Researchers are studying two major questions: Who gets lupus and why? At least 1.5 million Americans suffer from lupus, or approximately 1 in 185 people. It is extremely difficult to estimate how many people in the United States have the disease, because lupus symptoms vary widely and its onset is often hard to pinpoint. These factors make diagnosing lupus extremely difficult. People are often diagnosed with other “overlap” diseases such as rheumatoid arthritis, fibromyalgia, and other connective tissue disorders before receiving a lupus diagnosis. According to one recent Michigan study, lupus may be twice as common as previous estimates suggested. Here are some things we do know about lupus:
- Many more women than men have lupus (studies suggest that 90% of those diagnosed are women), although there are still many men living with lupus.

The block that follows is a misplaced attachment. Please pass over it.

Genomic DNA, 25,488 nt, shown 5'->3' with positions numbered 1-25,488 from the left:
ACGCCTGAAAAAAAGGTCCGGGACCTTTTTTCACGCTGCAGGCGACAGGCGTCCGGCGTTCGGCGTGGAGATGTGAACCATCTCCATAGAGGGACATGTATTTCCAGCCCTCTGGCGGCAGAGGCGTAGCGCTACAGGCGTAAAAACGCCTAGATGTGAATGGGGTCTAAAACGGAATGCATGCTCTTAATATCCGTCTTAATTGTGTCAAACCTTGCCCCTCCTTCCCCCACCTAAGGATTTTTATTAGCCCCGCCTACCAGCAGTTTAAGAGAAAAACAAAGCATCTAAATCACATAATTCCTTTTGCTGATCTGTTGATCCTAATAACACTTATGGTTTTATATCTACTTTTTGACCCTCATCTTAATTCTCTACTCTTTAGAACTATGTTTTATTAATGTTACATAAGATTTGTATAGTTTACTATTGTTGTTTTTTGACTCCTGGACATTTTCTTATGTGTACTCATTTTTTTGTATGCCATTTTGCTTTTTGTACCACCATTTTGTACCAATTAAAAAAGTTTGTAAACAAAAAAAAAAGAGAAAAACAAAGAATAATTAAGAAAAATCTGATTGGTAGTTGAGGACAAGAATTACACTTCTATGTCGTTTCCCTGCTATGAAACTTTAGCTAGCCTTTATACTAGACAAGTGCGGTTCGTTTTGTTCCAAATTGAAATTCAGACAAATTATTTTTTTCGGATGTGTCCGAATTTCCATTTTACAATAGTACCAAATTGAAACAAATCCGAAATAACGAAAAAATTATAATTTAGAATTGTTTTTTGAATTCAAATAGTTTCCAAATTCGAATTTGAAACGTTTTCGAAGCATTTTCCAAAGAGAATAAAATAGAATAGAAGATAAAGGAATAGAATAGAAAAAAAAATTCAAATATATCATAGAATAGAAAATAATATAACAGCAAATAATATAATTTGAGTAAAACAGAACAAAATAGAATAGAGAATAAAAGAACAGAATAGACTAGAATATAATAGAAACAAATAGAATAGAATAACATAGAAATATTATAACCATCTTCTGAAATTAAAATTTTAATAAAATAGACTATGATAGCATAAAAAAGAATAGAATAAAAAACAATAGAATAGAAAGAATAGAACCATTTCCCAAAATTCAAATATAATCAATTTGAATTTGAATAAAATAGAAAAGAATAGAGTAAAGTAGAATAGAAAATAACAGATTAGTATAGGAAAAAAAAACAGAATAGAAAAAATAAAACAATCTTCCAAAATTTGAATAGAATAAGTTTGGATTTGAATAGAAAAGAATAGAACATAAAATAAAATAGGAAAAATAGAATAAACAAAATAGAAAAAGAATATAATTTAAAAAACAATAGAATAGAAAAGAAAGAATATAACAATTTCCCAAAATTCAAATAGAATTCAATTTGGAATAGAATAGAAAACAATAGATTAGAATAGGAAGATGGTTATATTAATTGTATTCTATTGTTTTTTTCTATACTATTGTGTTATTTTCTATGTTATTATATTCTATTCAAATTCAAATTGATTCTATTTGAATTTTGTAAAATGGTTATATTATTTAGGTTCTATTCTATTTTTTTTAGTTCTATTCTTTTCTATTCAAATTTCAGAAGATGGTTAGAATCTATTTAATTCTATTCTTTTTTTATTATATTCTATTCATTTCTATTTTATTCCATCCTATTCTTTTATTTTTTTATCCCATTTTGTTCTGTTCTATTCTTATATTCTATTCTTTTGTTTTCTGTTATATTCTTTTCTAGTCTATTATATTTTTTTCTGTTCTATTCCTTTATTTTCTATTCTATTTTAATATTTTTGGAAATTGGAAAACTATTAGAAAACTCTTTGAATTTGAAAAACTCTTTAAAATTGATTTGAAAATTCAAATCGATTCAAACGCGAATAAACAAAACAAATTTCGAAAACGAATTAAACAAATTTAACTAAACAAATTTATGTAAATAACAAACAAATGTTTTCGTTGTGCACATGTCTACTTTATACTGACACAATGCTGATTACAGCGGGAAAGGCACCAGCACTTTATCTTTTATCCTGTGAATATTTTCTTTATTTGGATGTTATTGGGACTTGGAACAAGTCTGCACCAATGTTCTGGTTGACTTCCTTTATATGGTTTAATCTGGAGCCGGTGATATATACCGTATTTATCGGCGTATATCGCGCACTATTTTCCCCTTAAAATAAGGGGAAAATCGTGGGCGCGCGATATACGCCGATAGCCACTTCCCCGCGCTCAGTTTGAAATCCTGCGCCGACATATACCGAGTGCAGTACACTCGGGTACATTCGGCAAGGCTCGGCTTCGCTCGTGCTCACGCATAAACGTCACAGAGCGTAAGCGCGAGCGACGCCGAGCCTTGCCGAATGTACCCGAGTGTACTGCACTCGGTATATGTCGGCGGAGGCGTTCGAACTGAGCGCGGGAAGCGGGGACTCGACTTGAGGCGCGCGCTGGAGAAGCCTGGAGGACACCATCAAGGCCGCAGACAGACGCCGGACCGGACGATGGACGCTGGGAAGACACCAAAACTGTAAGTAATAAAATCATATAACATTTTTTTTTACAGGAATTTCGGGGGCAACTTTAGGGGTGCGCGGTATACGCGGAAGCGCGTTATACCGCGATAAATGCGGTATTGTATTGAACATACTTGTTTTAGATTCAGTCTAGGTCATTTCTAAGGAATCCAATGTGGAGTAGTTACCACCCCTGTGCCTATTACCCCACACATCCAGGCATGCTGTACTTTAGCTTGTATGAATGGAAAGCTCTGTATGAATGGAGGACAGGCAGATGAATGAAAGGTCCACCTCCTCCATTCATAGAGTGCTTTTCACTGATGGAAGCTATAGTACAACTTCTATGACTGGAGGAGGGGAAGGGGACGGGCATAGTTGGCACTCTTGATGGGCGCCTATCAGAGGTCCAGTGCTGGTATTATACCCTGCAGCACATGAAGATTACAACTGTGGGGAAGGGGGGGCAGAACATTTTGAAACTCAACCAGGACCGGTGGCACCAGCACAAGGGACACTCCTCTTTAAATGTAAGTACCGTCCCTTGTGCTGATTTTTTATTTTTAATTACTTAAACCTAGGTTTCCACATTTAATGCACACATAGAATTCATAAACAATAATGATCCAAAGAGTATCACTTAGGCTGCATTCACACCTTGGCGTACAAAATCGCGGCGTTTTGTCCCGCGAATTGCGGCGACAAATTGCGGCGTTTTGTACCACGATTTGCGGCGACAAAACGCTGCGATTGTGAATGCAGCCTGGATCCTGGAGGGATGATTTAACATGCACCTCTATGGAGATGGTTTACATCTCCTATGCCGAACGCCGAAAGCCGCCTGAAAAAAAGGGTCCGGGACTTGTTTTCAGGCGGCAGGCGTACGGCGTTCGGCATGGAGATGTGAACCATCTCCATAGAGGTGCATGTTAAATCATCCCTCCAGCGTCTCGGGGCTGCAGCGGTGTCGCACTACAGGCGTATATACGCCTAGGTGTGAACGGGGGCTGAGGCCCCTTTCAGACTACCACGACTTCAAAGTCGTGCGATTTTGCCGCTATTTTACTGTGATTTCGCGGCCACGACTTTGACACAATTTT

- Lupus is two to three times more likely to occur in women of African America, Asian, Hispanic, and Native American descent than it is in Caucasian women.
- Those of African American and Hispanic descent are also more likely to have serious organ system involvement.
- The question of genetic involvement comes up often because lupus can run in families. That being said, the risk is quite low that a child or sibling of a patient will also develop lupus.